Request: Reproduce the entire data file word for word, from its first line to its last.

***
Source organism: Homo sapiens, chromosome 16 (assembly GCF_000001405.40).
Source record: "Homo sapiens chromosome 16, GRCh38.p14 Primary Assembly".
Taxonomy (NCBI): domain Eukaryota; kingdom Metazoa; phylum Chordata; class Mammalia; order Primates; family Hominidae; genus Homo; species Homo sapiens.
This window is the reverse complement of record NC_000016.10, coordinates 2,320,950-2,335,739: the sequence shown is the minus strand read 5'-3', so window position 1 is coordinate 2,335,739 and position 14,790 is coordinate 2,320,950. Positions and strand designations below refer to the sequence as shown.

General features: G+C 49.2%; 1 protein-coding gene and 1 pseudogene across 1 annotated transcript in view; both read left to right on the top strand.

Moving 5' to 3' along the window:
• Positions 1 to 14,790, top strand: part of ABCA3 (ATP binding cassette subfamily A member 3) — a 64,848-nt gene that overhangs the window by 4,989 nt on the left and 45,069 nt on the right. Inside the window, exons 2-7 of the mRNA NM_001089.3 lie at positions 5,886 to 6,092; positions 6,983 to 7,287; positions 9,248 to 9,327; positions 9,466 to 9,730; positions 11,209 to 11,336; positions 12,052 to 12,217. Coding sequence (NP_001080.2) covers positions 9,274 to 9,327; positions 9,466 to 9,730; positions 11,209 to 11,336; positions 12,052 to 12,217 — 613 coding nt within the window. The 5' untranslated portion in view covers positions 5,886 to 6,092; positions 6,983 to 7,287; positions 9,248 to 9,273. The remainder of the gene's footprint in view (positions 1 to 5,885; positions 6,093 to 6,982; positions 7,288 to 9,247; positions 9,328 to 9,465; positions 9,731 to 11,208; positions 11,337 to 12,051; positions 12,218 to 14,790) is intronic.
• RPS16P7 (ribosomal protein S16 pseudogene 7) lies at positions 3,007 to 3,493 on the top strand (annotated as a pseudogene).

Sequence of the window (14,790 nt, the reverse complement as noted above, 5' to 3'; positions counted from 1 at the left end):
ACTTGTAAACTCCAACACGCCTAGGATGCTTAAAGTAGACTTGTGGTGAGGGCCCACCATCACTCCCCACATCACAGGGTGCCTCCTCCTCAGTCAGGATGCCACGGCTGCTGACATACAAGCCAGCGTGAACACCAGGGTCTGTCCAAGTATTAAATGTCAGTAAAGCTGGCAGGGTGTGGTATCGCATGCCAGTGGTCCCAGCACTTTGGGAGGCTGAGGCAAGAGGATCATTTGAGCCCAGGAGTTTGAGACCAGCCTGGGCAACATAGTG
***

Source organism: Homo sapiens, chromosome 16 (assembly GCF_000001405.40).
Source record: "Homo sapiens chromosome 16, GRCh38.p14 Primary Assembly".
Taxonomy (NCBI): domain Eukaryota; kingdom Metazoa; phylum Chordata; class Mammalia; order Primates; family Hominidae; genus Homo; species Homo sapiens.
This window is the reverse complement of record NC_000016.10, coordinates 2,320,950-2,335,739: the sequence shown is the minus strand read 5'-3', so window position 1 is coordinate 2,335,739 and position 14,790 is coordinate 2,320,950. Positions and strand designations below refer to the sequence as shown.

General features: G+C 49.2%; 1 protein-coding gene and 1 pseudogene across 1 annotated transcript in view; both read left to right on the top strand.

Moving 5' to 3' along the window:
• Positions 1 to 14,790, top strand: part of ABCA3 (ATP binding cassette subfamily A member 3) — a 64,848-nt gene that overhangs the window by 4,989 nt on the left and 45,069 nt on the right. Inside the window, exons 2-7 of the mRNA NM_001089.3 lie at positions 5,886 to 6,092; positions 6,983 to 7,287; positions 9,248 to 9,327; positions 9,466 to 9,730; positions 11,209 to 11,336; positions 12,052 to 12,217. Coding sequence (NP_001080.2) covers positions 9,274 to 9,327; positions 9,466 to 9,730; positions 11,209 to 11,336; positions 12,052 to 12,217 — 613 coding nt within the window. The 5' untranslated portion in view covers positions 5,886 to 6,092; positions 6,983 to 7,287; positions 9,248 to 9,273. The remainder of the gene's footprint in view (positions 1 to 5,885; positions 6,093 to 6,982; positions 7,288 to 9,247; positions 9,328 to 9,465; positions 9,731 to 11,208; positions 11,337 to 12,051; positions 12,218 to 14,790) is intronic.
• RPS16P7 (ribosomal protein S16 pseudogene 7) lies at positions 3,007 to 3,493 on the top strand (annotated as a pseudogene).

Sequence of the window (14,790 nt, the reverse complement as noted above, 5' to 3'; positions counted from 1 at the left end):
ACTTGTAAACTCCAACACGCCTAGGATGCTTAAAGTAGACTTGTGGTGAGGGCCCACCATCACTCCCCACATCACAGGGTGCCTCCTCCTCAGTCAGGATGCCACGGCTGCTGACATACAAGCCAGCGTGAACACCAGGGTCTGTCCAAGTATTAAATGTCAGTAAAGCTGGCAGGGTGTGGTATCGCATGCCAGTGGTCCCAGCACTTTGGGAGGCTGAGGCAAGAGGATCATTTGAGCCCAGGAGTTTGAGACCAGCCTGGGCAACATAGTG